Thanks to the appeal of a modern independent rear suspension and the availability of right-hand drive, the sixth-generation Ford Mustang has encountered far greater global appeal than any Mustang before it.
The latest country to take a real liking to the Mustang is Down Under, where Australians are buying more Mustangs than any other Ford save the Ranger.
And it’s a good thing they are. While U.S. sales of Mustang plunged 28 percent in the first five months of 2017, production at Mustang’s Flat Rock, Michigan, assembly plant hasn’t been forced to slow down nearly that much. Through the first-third of 2017, Ford built only 4-percent fewer Mustangs than in the same period last year.
Put another Mustang on the barbie, indeed.
Australia’s Wheels Magazine is reporting May 2017 was Ford Mustang’s best month ever in Australia with 1,351 sales.
Ford sold 3,772 Mustangs in Australia so far this year.
At Ford, Austalia’s fourth-ranked auto brand, Mustang accounted for 18 percent of the brand’s sales in May. Only the Ford Ranger, Australia’s second-best-selling vehicle, sold more often in Ford’s Australian showrooms in May. In fact, over half the Fords sold in Australia in May 2017 were Rangers.
Australia’s new vehicle market is small by U.S. standards. In 2016, Americans bought and leased 15 times more new vehicles. But Australia has now become the Ford Mustang’s third-largest market.
(Wheels, which states that Australia ranks second among all Mustang markets, told TTAC on Monday that the article would be amended to reflect Canada’s superiority.)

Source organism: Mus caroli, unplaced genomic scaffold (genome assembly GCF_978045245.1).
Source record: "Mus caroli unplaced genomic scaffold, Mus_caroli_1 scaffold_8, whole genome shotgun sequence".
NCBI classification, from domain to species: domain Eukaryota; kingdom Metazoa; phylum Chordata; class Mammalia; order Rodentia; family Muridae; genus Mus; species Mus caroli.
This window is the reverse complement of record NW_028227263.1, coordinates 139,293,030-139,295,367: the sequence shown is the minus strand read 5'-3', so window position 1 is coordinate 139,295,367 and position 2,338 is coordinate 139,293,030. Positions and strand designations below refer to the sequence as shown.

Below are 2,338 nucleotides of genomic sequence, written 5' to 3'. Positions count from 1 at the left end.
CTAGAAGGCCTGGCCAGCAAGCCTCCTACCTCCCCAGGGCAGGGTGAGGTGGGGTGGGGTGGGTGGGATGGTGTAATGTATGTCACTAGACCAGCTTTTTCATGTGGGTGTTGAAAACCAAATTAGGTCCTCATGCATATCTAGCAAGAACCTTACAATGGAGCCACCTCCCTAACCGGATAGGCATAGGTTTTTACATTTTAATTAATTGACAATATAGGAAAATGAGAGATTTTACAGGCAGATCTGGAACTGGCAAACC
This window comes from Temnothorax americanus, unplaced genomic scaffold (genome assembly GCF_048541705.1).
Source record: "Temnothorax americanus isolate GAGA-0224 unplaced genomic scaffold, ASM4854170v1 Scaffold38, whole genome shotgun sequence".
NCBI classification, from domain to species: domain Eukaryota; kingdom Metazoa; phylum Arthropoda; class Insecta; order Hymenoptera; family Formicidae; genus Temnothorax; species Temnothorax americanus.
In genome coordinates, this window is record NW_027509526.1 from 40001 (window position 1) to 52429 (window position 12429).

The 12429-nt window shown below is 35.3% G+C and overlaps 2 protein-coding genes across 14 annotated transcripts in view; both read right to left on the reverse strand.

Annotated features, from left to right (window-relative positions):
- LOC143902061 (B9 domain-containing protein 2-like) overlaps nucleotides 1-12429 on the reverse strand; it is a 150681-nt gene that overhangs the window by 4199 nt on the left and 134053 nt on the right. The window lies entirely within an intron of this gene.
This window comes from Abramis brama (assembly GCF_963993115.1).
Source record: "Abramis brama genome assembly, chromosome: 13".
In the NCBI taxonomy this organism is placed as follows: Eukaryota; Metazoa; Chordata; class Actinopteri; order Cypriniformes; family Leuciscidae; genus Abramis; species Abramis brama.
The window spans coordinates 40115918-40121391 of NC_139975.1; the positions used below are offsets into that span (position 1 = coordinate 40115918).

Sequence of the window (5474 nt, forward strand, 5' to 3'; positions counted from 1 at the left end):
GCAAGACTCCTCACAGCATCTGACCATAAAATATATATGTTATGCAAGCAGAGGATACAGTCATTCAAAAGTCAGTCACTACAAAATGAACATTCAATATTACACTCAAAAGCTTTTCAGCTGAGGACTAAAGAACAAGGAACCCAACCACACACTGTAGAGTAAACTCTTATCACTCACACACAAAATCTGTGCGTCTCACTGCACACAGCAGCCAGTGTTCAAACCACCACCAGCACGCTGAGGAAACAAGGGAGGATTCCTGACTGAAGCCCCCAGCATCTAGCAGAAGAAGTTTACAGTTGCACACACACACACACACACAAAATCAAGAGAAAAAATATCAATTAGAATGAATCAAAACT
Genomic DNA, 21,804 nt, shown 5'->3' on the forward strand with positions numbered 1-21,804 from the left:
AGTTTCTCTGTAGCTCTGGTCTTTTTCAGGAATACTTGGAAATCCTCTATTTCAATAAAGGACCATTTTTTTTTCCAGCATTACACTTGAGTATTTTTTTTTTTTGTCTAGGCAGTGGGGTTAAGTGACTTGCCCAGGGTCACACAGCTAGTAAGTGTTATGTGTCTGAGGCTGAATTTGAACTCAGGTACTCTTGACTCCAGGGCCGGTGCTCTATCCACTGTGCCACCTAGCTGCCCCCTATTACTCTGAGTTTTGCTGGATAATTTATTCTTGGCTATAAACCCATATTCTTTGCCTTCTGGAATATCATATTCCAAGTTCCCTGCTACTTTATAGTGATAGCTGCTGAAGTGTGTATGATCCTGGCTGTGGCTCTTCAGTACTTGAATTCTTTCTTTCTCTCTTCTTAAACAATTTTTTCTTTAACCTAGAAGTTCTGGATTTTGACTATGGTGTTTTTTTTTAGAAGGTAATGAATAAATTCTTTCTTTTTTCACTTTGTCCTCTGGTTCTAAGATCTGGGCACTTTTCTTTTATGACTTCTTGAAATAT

While Ford Australia sold 6,208 Mustangs in calendar year 2016, Ford Canada sold 7,655. Ford Australia then reported 1,351 Mustang sales in May 2017; 3,772 year-to-date. During the same periods, Ford Canada reported 1,698 and 4,031 Mustang sales, respectively.
Mustang is certainly a more pivotal player for Ford Australia than it is in Canada. Thanks in part to the Mustang’s newfound Australian success, Ford outsold Holden in May 2017 for just the second time since 2000, CarAdvice reports. And while Mustang is a relative drop in Ford’s F-Series-controlled North American bucket, it’s now a key part of Ford’s Australian lineup.
Moreover, Mustang is absolutely crushing all other sporty cars. In May, for example, the next-best-selling cars in the broadly defined sports car segment — Mazda MX-5, Hyundai Veloster, Toyota 86, BMW 2 Series — combined to produce less than half the sales Mustang produced.
Now that Ford’s all-American Mustang has made its way to Australia, it’s time for Australia’s favourite Ford, the Ranger, to make its way to America. Wait a couple more years.